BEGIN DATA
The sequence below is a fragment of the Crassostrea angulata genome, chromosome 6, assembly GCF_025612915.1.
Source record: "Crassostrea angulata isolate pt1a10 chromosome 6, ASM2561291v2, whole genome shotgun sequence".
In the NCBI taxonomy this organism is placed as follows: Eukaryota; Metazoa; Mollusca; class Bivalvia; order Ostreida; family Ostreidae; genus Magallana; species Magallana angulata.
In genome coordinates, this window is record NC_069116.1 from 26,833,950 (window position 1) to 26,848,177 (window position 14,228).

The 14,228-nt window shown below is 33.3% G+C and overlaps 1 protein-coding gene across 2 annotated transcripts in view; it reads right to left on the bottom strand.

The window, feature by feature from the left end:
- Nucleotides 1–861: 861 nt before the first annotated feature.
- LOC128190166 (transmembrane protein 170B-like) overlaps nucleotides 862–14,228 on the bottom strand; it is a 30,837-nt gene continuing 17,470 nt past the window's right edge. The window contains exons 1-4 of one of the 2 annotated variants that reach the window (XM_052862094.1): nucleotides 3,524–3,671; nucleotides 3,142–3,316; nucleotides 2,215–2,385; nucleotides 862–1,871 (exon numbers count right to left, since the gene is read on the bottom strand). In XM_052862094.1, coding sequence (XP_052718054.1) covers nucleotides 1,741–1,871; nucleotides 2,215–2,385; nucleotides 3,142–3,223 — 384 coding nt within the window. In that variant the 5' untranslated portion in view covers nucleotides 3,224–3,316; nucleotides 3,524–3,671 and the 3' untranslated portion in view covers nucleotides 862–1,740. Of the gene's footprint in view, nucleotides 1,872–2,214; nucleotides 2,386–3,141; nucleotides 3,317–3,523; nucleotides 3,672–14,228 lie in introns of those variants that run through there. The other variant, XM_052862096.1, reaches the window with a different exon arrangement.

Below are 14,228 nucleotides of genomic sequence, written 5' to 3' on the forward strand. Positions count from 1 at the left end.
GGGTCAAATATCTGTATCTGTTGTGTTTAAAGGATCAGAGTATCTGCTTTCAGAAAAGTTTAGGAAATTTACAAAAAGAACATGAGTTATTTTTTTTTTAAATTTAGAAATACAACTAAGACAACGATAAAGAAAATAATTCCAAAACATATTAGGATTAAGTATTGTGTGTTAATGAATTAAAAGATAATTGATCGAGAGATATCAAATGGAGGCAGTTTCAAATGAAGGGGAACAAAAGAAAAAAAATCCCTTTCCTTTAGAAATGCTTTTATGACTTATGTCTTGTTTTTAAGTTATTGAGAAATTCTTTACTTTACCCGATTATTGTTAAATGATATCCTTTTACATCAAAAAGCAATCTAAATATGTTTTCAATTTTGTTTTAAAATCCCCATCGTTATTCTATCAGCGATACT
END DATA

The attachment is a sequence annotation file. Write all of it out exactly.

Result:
The sequence below is a fragment of the Crassostrea angulata genome, chromosome 6, assembly GCF_025612915.1.
Source record: "Crassostrea angulata isolate pt1a10 chromosome 6, ASM2561291v2, whole genome shotgun sequence".
In the NCBI taxonomy this organism is placed as follows: Eukaryota; Metazoa; Mollusca; class Bivalvia; order Ostreida; family Ostreidae; genus Magallana; species Magallana angulata.
In genome coordinates, this window is record NC_069116.1 from 26,833,950 (window position 1) to 26,848,177 (window position 14,228).

The 14,228-nt window shown below is 33.3% G+C and overlaps 1 protein-coding gene across 2 annotated transcripts in view; it reads right to left on the bottom strand.

The window, feature by feature from the left end:
- Nucleotides 1–861: 861 nt before the first annotated feature.
- LOC128190166 (transmembrane protein 170B-like) overlaps nucleotides 862–14,228 on the bottom strand; it is a 30,837-nt gene continuing 17,470 nt past the window's right edge. The window contains exons 1-4 of one of the 2 annotated variants that reach the window (XM_052862094.1): nucleotides 3,524–3,671; nucleotides 3,142–3,316; nucleotides 2,215–2,385; nucleotides 862–1,871 (exon numbers count right to left, since the gene is read on the bottom strand). In XM_052862094.1, coding sequence (XP_052718054.1) covers nucleotides 1,741–1,871; nucleotides 2,215–2,385; nucleotides 3,142–3,223 — 384 coding nt within the window. In that variant the 5' untranslated portion in view covers nucleotides 3,224–3,316; nucleotides 3,524–3,671 and the 3' untranslated portion in view covers nucleotides 862–1,740. Of the gene's footprint in view, nucleotides 1,872–2,214; nucleotides 2,386–3,141; nucleotides 3,317–3,523; nucleotides 3,672–14,228 lie in introns of those variants that run through there. The other variant, XM_052862096.1, reaches the window with a different exon arrangement.

Below are 14,228 nucleotides of genomic sequence, written 5' to 3' on the forward strand. Positions count from 1 at the left end.
GGGTCAAATATCTGTATCTGTTGTGTTTAAAGGATCAGAGTATCTGCTTTCAGAAAAGTTTAGGAAATTTACAAAAAGAACATGAGTTATTTTTTTTTTAAATTTAGAAATACAACTAAGACAACGATAAAGAAAATAATTCCAAAACATATTAGGATTAAGTATTGTGTGTTAATGAATTAAAAGATAATTGATCGAGAGATATCAAATGGAGGCAGTTTCAAATGAAGGGGAACAAAAGAAAAAAAATCCCTTTCCTTTAGAAATGCTTTTATGACTTATGTCTTGTTTTTAAGTTATTGAGAAATTCTTTACTTTACCCGATTATTGTTAAATGATATCCTTTTACATCAAAAAGCAATCTAAATATGTTTTCAATTTTGTTTTAAAATCCCCATCGTTATTCTATCAGCGATACT